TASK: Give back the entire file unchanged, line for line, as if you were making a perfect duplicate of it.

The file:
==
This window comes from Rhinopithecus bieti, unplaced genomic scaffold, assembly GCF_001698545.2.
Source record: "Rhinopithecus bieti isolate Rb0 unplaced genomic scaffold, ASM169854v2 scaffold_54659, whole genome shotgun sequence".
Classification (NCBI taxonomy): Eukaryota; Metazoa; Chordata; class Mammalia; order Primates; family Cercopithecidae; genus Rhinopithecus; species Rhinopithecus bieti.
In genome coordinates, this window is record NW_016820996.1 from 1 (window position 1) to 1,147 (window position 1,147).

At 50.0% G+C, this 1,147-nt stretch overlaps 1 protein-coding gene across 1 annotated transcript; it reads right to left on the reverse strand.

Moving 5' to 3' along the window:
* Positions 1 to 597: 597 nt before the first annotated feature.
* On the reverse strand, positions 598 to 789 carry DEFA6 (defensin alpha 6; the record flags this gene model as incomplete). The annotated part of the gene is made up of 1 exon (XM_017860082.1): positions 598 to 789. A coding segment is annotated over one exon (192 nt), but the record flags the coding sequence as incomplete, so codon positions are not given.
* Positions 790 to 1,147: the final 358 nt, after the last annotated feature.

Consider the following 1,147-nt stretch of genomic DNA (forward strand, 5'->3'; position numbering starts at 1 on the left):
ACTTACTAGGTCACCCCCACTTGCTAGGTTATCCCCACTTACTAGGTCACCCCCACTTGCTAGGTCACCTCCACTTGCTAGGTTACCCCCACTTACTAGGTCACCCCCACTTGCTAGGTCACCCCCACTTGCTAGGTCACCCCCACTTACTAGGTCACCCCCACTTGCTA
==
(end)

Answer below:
This window comes from Rhinopithecus bieti, unplaced genomic scaffold, assembly GCF_001698545.2.
Source record: "Rhinopithecus bieti isolate Rb0 unplaced genomic scaffold, ASM169854v2 scaffold_54659, whole genome shotgun sequence".
Classification (NCBI taxonomy): Eukaryota; Metazoa; Chordata; class Mammalia; order Primates; family Cercopithecidae; genus Rhinopithecus; species Rhinopithecus bieti.
In genome coordinates, this window is record NW_016820996.1 from 1 (window position 1) to 1,147 (window position 1,147).

At 50.0% G+C, this 1,147-nt stretch overlaps 1 protein-coding gene across 1 annotated transcript; it reads right to left on the reverse strand.

Moving 5' to 3' along the window:
* Positions 1 to 597: 597 nt before the first annotated feature.
* On the reverse strand, positions 598 to 789 carry DEFA6 (defensin alpha 6; the record flags this gene model as incomplete). The annotated part of the gene is made up of 1 exon (XM_017860082.1): positions 598 to 789. A coding segment is annotated over one exon (192 nt), but the record flags the coding sequence as incomplete, so codon positions are not given.
* Positions 790 to 1,147: the final 358 nt, after the last annotated feature.

Consider the following 1,147-nt stretch of genomic DNA (forward strand, 5'->3'; position numbering starts at 1 on the left):
ACTTACTAGGTCACCCCCACTTGCTAGGTTATCCCCACTTACTAGGTCACCCCCACTTGCTAGGTCACCTCCACTTGCTAGGTTACCCCCACTTACTAGGTCACCCCCACTTGCTAGGTCACCCCCACTTGCTAGGTCACCCCCACTTACTAGGTCACCCCCACTTGCTA